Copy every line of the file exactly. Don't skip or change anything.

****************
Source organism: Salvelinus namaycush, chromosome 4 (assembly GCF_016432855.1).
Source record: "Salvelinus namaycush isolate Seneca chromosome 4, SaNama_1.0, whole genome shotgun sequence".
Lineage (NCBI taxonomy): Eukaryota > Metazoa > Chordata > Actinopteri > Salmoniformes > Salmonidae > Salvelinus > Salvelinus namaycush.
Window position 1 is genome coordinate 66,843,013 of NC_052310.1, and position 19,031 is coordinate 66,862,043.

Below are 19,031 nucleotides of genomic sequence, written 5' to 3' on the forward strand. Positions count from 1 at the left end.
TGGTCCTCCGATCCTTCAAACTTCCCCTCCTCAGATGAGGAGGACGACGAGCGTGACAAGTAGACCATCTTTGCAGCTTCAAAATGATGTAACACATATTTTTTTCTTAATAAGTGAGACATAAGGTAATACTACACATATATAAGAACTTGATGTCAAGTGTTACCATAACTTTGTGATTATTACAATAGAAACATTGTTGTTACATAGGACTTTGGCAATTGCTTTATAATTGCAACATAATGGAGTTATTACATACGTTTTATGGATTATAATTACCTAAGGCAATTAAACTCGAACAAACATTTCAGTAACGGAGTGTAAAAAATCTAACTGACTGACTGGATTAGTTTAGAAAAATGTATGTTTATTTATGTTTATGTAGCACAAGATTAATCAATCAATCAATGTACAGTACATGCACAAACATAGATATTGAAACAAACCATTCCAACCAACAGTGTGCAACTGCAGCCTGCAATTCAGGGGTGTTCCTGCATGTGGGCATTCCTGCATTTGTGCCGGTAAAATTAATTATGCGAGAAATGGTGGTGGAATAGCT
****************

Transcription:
Source organism: Salvelinus namaycush, chromosome 4 (assembly GCF_016432855.1).
Source record: "Salvelinus namaycush isolate Seneca chromosome 4, SaNama_1.0, whole genome shotgun sequence".
Lineage (NCBI taxonomy): Eukaryota > Metazoa > Chordata > Actinopteri > Salmoniformes > Salmonidae > Salvelinus > Salvelinus namaycush.
Window position 1 is genome coordinate 66,843,013 of NC_052310.1, and position 19,031 is coordinate 66,862,043.

Below are 19,031 nucleotides of genomic sequence, written 5' to 3' on the forward strand. Positions count from 1 at the left end.
TGGTCCTCCGATCCTTCAAACTTCCCCTCCTCAGATGAGGAGGACGACGAGCGTGACAAGTAGACCATCTTTGCAGCTTCAAAATGATGTAACACATATTTTTTTCTTAATAAGTGAGACATAAGGTAATACTACACATATATAAGAACTTGATGTCAAGTGTTACCATAACTTTGTGATTATTACAATAGAAACATTGTTGTTACATAGGACTTTGGCAATTGCTTTATAATTGCAACATAATGGAGTTATTACATACGTTTTATGGATTATAATTACCTAAGGCAATTAAACTCGAACAAACATTTCAGTAACGGAGTGTAAAAAATCTAACTGACTGACTGGATTAGTTTAGAAAAATGTATGTTTATTTATGTTTATGTAGCACAAGATTAATCAATCAATCAATGTACAGTACATGCACAAACATAGATATTGAAACAAACCATTCCAACCAACAGTGTGCAACTGCAGCCTGCAATTCAGGGGTGTTCCTGCATGTGGGCATTCCTGCATTTGTGCCGGTAAAATTAATTATGCGAGAAATGGTGGTGGAATAGCT